Archive for October, 2004

These little town blues
Are melting away
I’ll make a brand new start of it
In old New York, New York!


Still, we believe

When I was about 10 or 11, I played girls’ softball in my small town. (Kind of like Little League, but for girls and softball instead of baseball). One game we played in, I did something really dumb that cost us the game; I don’t remember the exact details, but I dropped a ball I totally should have been able to catch, or let it go through my legs — something like that.

I was devastated. I took that stuff pretty seriously and I felt like such a loser for making such a dumb error. I cried on the way home, and my dad comforted me with the story of Bill Buckner in the 1986 World Series, this man who played professional baseball for a living and yet still let a ball go through his legs and cost the Red Sox the series, which stopped me from crying and made me feel not-so-bad about my error. That was probably the first time I had heard of the infamous curse, what it meant and all the mistakes and pitfalls made in the post-1918 World Series that made Red Sox’s losing inevitable.

Mmm. Crow.

Okay, so I didn’t completely BELIEVE they would do it. And now, THEY DID! I am very happy but I am not a total sports fan so someone else has to write something great that will express all our love and devotion. Come on, Sports Fans! I am skeptical that we even know what to do without our hearts CRUSHED INTO TINY BITS! But, I think we could learn how to just be HAPPY.

Ya think?

God bless Johnny Damon, and his hair.

Earfull returns

This is a great thing started by Jen Trynin who I worship (do you have her CD, GUNSHYTRIGGERHAPPY? Well, why not?) and has been going on for a few years. It is starting up again next Tuesday, October 26th at the Paradise:

Writers Reading, Songwriters Singing

Tuesday, October 26 at 8:30pm at the Paradise Lounge (Boston).

Presented by Newtonville Books and Q Division Records.

Literary sensation Tom Perrotta (Little Children) will be the evening

There are some lights and they never go on

About a week ago I noticed that a good 6 to 8 streetlights on my street (in JP) are burned out. When I first saw one out, I thought “oh, weird” but then I noticed they were out all the way up the hill towards my house and as far past it as I could see.

This is not very comforting as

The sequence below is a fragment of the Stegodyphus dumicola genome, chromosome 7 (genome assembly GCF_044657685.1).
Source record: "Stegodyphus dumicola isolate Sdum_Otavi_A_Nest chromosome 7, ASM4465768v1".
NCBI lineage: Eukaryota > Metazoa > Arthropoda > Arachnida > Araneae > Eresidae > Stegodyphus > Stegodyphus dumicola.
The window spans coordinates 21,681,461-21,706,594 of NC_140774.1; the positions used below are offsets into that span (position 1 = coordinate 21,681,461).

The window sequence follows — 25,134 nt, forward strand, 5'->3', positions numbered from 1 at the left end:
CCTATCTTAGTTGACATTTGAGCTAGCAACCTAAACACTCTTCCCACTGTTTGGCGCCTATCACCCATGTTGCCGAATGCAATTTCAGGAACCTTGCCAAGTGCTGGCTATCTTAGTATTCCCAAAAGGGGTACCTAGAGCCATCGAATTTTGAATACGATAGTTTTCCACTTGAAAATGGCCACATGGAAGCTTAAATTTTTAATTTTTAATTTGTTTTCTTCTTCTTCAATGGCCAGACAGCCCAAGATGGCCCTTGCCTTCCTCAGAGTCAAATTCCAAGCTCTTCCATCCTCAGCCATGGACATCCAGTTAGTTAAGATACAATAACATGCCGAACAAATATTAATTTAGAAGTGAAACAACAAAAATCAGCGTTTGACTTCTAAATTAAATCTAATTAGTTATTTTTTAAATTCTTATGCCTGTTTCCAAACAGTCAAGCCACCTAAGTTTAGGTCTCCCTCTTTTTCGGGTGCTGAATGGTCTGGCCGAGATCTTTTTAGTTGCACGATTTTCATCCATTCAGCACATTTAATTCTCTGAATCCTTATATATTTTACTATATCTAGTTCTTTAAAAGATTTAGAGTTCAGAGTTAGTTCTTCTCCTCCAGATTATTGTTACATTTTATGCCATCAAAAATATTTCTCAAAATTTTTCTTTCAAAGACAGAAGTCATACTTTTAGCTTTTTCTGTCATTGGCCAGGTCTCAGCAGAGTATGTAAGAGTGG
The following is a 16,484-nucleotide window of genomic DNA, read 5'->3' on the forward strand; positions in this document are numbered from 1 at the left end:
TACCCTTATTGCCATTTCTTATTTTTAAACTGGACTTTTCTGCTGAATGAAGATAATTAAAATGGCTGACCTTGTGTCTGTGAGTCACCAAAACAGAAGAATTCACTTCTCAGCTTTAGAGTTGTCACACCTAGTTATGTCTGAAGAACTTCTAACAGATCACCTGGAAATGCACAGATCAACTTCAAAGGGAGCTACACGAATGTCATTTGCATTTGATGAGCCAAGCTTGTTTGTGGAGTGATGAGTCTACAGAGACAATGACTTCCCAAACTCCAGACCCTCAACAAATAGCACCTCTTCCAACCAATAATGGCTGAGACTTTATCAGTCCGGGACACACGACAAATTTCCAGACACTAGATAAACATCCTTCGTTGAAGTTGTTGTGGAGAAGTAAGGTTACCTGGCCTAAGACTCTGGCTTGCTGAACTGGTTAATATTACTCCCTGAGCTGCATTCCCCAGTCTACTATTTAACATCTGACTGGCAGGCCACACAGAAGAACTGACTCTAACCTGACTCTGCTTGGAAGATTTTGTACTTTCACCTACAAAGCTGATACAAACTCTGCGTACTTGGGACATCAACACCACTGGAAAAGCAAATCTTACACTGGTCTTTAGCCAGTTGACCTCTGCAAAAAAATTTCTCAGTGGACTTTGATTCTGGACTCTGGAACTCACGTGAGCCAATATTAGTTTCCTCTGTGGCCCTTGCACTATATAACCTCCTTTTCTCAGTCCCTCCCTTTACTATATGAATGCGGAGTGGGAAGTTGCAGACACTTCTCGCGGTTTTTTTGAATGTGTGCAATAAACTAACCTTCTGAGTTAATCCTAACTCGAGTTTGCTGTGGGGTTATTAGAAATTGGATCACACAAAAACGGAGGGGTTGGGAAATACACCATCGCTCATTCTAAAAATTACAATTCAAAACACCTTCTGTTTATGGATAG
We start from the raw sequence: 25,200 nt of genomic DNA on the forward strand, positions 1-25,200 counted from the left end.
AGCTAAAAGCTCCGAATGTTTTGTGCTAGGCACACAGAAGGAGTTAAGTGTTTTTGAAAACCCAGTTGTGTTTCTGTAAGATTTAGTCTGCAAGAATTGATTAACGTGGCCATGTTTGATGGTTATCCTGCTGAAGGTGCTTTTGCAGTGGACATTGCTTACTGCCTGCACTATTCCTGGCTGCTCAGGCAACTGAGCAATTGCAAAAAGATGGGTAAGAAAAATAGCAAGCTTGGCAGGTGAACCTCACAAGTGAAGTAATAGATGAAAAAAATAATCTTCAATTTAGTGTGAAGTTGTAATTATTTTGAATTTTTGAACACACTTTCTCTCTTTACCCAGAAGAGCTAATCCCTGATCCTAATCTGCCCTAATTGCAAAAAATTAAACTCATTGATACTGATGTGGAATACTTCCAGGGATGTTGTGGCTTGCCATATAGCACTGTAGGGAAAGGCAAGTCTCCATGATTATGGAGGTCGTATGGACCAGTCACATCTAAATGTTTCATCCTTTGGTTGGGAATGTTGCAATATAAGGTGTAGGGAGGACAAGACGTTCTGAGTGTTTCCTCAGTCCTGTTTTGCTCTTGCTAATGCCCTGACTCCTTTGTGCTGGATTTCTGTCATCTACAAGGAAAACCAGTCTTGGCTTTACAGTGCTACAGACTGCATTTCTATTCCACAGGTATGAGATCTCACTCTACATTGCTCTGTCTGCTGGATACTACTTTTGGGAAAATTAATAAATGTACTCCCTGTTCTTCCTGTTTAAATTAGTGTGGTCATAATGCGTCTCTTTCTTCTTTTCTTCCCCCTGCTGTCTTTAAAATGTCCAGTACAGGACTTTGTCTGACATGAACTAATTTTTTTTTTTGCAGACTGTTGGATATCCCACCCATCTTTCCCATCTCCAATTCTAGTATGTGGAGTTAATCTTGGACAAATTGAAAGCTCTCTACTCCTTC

a) I am a single girl who sometimes walks home alone after dark
b) the curve of street past my house is Really Very Dark

I called NStar on Friday (did you know they have a phone number JUST for burnt out streetlights?) and left my name and phone number. So far, lights still out and no word from the big wigs. How long should this take? Is there something else I can do?

In The Dark (eh, too easy, I know)

Copley Coincidence

According to this Globe story, John Kerry wants to celebrate (or, gawd forbid give his concession speech) in Copley Square on election night.

Personally, Copley Square is my favorite spot in Boston. I virtually grew up in the library and when my wife and were first dating, we used to meet in front the Pratt statue “Science”. I wasted hours in high school sneakily exploring the Hancock tower(those days are gone forever thanks to Osama bin Laden, I’m sure). I’ve watched the marathon finish from Boylston. Copley Square is Boston.

The article says:

Kerry campaign aides reportedly visited Boston in recent weeks to scout locations for an election night celebration, including the FleetCenter, the new Convention and Exhibition Center, and Fenway Park. Copley Square emerged as the top choice because of its proximity to commuter trains and subways, as well as hotel rooms for the thousands who are expected to work at or attend the event.

That all makes sense. But the poorly-written short story writer hidden in my brain, can’t shake the connection to the Copley Plaza Hotel. Frederick Kerry, John’s paternal grandfather, committed suicide in the Plaza’s restroom in November 1921. John Kerry’s father, Richard, was only 6 years old at the time. This kind of trauma can leave a psychological mark on any family. Is it possible that there is a connection to the choice of Copley Square?

Lost in Boston

Apparently, our town has a new “theme song.” This brief in the local hotel magazine links to Art Garfunkel’s jazz doppleganger Bert Seager‘s new ditty “Lost in Boston.”

This once again makes my point about our town’s masochism. He basically just bitches about how hard it is to get around, how crappy our baseball team is, and how great and homey that is — all in a moon, June, swoon manner. The best part is that he had the audacity to try to get the Sox to play the song at games and to ask the convention folks to promote it.

Listen if you dare (mp3).

If you don’t laugh, you might cry.

They just love to be the underdogs, don’t they?

I think it’s all sort of exausting.

Please don’t hurt me.

Life is Good Pumpkin Festival

On Saturday, October 23rd from 11am-9pm on the Boston Common, the Life is good

Let’s Go Sox

Hey, so did you know that Curt Schilling won’t be pitching in Game 5? I totally had no idea because it’s totally not on the news anywhere (/sarcasm).

I plan on staying in tonight — I want to save myself some money and catch up on some knitting. Will I watch the game? I do not know. I’m not feeling very optimistic about it, but, then again, these games can be exciting, and I don’t want to miss anything.

Most people I’ve talked to are feeling very, very down about it. It’s so different from last year, when everybody was sure we were going to do it. Now I hear, “Oh, I just can’t watch the game, it’s too painful.”

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